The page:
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Individualized Care Plans for Acute Sickle Cell Pain Crises Individualized Care Plans for Acute Sickle Cell Pain Crises | Emergency Medicine | Washington University in St. Louis Open Menu Back Close Menu Search for: Loading... Welcome Our Team Sections Education Alumni Research ECRC Journal Club Events Jermyn Lectures Open Search If you would like to view the videos from this event, please click the links below. Vignette Mr. J. is a 22 year old male presenting to your urban emergency department (...) for sickle cell pain crises. In the ED, his vital signs are BP 120/70, P 58, RR 18, T 37.0°C, and 100% oxygen saturation on room air. No objective evidence of acute intoxication or trauma are appreciated. He appears extremely uncomfortable and you note that he has been waiting in triage for 6-hours due to ED crowding. Yesterday, you received separate emails from the American College of Emergency Physician’s and the American Medical Association highlighting the role of physician prescribing in the ongoing
Comparison of Intraoperative Sedation With Dexmedetomidine Versus Propofol on Acute Postoperative Pain in Total Knee Arthroplasty Under Spinal Anesthesia: A Randomized Trial In patients undergoing total knee arthroplasty under spinal anesthesia, we compared the postoperative analgesic effect of intraoperative sedation with dexmedetomidine versus propofol. We hypothesized that sedation with dexmedetomidine would result in lower postoperative opioid analgesic consumption than with propofol.Forty (...) observer's assessment of alertness/sedation score of 3 or 4. The cumulative amounts of fentanyl administered via intravenous patient-controlled analgesia were recorded at 24 and 48 hours postoperatively (primary outcome). The postoperative numerical rating scale for pain was assessed at 6, 12, 24, and 48 hours (secondary outcome). The postoperative use of additional rescue analgesic (ketoprofen) and antiemetic drugs was also compared between the 2 groups at 24 and 48 hours.Dexmedetomidine significantly
Ibuprofen Plus Acetaminophen Versus Ibuprofen Alone for Acute Low Back Pain: An Emergency Department-based Randomized Study Patients with low back pain (LBP) are often treated with nonsteroidal anti-inflammatory drugs (NSAIDs). NSAIDs are modestly effective for LBP, but many patients with LBP continue to suffer despite treatment with these medications. We compared pain and functional outcomes 1 week after emergency department (ED) discharge among patients randomized to a 1-week course (...) of ibuprofen plus acetaminophen versus ibuprofen plus placebo.This was a randomized, double-blind study conducted in two urban EDs. Patients presenting with acute, nontraumatic, nonradicular LBP of no more than 2 weeks' duration were eligible for enrollment immediately prior to discharge from an ED if they had a score > 5 on the Roland Morris Disability Questionnaire (RMDQ), a 24-item validated instrument, indicating more than minimal functional impairment. All patients were given a standardized 10-minute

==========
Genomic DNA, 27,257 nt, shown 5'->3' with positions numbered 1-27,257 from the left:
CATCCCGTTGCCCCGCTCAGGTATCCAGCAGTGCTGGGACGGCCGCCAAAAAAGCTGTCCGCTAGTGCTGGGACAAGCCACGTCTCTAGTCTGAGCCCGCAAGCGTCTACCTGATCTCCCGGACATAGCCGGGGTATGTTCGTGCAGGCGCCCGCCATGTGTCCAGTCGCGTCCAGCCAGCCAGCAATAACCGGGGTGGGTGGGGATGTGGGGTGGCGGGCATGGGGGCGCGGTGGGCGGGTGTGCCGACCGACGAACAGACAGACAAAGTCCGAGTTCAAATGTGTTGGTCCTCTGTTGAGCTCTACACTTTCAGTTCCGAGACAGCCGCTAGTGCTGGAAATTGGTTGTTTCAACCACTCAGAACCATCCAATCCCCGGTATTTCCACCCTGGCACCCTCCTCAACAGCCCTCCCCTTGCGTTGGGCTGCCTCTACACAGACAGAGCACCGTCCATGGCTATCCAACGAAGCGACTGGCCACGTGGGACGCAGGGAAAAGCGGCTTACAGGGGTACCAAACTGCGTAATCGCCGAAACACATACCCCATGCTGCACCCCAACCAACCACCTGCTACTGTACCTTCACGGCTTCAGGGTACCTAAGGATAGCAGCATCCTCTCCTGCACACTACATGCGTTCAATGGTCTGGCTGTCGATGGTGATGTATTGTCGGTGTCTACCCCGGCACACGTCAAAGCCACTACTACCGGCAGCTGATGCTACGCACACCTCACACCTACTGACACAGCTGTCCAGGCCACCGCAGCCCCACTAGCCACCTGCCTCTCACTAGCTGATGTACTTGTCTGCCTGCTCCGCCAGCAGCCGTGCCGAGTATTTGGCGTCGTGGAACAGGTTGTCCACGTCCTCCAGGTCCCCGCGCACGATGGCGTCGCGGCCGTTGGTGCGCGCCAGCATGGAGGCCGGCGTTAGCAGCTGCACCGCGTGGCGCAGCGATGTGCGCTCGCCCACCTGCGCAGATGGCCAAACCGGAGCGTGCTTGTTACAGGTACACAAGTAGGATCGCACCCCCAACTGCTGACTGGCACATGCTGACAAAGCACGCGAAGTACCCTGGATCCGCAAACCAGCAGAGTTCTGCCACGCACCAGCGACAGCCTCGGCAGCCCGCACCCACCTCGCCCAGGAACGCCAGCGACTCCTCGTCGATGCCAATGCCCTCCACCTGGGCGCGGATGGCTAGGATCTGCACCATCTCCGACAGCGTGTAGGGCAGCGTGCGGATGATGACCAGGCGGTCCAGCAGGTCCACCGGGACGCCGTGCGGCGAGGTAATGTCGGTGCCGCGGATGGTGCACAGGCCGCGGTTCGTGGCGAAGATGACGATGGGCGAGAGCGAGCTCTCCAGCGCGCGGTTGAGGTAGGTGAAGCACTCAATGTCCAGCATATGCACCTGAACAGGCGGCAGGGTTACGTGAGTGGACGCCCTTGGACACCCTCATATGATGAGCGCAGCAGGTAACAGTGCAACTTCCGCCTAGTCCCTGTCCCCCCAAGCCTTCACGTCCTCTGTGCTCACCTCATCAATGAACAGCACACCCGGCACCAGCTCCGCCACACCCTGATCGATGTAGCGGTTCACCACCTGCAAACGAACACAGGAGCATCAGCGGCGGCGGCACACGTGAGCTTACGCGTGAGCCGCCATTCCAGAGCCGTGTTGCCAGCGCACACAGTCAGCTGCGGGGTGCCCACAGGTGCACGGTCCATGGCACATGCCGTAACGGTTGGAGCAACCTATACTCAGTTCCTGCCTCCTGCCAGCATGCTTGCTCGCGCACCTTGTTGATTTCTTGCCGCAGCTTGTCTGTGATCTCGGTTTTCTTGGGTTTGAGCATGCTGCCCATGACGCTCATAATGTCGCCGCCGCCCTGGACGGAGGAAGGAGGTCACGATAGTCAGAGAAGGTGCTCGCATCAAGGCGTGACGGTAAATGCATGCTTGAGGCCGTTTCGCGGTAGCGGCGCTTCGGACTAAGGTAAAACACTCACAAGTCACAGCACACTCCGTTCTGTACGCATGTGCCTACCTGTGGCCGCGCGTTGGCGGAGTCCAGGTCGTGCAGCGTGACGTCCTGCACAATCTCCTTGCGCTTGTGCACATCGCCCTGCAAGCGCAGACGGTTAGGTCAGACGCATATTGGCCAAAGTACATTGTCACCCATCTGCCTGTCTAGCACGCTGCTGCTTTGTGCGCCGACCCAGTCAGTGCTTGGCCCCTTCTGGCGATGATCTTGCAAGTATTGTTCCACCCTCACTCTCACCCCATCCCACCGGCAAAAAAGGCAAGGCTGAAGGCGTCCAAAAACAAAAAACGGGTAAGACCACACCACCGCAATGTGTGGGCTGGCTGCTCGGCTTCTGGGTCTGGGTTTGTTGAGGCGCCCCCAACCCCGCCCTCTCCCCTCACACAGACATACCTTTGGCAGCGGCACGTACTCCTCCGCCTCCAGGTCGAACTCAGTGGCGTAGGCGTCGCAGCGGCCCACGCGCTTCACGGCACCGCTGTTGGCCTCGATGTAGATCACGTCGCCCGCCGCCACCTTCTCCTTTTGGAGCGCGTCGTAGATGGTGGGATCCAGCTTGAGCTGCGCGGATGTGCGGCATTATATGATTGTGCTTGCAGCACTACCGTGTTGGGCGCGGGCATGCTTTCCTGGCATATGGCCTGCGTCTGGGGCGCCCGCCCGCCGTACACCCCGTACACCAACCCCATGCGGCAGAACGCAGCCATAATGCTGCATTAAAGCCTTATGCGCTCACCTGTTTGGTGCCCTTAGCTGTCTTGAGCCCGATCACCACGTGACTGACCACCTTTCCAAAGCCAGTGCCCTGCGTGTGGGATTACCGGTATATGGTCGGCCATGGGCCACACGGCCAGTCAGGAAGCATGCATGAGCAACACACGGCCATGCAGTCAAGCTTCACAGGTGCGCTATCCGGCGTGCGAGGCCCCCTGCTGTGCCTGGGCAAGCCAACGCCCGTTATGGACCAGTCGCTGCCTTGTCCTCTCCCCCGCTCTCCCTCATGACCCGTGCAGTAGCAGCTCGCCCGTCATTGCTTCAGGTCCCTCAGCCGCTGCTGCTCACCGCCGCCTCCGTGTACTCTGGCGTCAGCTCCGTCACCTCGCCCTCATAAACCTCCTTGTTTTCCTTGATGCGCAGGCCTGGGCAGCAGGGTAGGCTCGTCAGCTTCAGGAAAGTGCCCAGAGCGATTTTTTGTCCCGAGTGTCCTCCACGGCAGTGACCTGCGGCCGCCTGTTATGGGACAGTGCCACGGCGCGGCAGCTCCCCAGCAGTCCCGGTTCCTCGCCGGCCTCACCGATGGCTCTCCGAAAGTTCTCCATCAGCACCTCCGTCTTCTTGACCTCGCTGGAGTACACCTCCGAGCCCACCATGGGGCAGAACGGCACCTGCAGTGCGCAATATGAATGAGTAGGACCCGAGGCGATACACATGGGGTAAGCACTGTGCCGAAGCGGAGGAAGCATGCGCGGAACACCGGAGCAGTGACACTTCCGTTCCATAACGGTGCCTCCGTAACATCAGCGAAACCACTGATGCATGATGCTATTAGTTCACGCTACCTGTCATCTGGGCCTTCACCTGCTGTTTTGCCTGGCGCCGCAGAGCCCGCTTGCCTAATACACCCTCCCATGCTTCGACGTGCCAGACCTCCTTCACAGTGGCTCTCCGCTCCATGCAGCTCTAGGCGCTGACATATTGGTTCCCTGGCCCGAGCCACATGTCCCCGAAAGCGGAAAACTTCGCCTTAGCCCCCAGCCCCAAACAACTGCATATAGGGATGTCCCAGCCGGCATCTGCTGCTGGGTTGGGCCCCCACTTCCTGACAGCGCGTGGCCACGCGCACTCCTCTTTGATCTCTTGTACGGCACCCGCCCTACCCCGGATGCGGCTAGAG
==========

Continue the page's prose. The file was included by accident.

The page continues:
Diamorphine hydrochloride (Ayendi) - acute severe nociceptive pain in children and adolescents Final Appraisal Recommendation Advice No: 1719 – November 2019 Diamorphine hydrochloride (Ayendi ® ) 720 microgram/actuation and 1600 microgram/actuation Nasal Spray Limited submission by Wockhardt UK Ltd In reaching the above recommendation AWMSG has taken account of the appraisal documentation prepared by the AWMSG Secretariat (reference number 2406), which includes the AWMSG Secretariat Assessment (...) Report (ASAR), the Preliminary Appraisal Recommendation (PAR) and the applicant company’s response to the PAR, clinical expert opinion (where available), the views of patients/patient carers (where available) and the lay member perspective. This recommendation has been ratified by Welsh Government and will be considered for review every three years. Recommendation of AWMSG Diamorphine hydrochloride (Ayendi ® ) is recommended as an option for use within NHS Wales for the treatment of acute severe
Managing AcutePain in Patients Taking Medications for Opioid Use Disorder Management Briefs eBrief-no160 -- Managing AcutePain in Patients Taking Medications for Opioid Use Disorder Enter search terms Button to search HSRD ® Inside VA Budget and Performance Inside the News Room National Observances Special Events » » » » » Management Briefs eBrief-no160 -- Managing AcutePain in Patients Taking Medications for Opioid Use Disorder Health Services Research & Development Management eBrief (...) no. 160 » Issue 160 October 2019 The report is a product of the VA/HSR&D Evidence Synthesis Program. Evidence Brief: Managing AcutePain in Patients Taking Medications for Opioid Use Disorder Acutepain management in patients with opioid use disorder (OUD) can be challenging due to several factors including increased pain sensitivity and higher opioid tolerance. Use of medications for OUD (MOUD) including methadone, buprenorphine/naloxone, or naltrexone adds to the complexity of acutepain management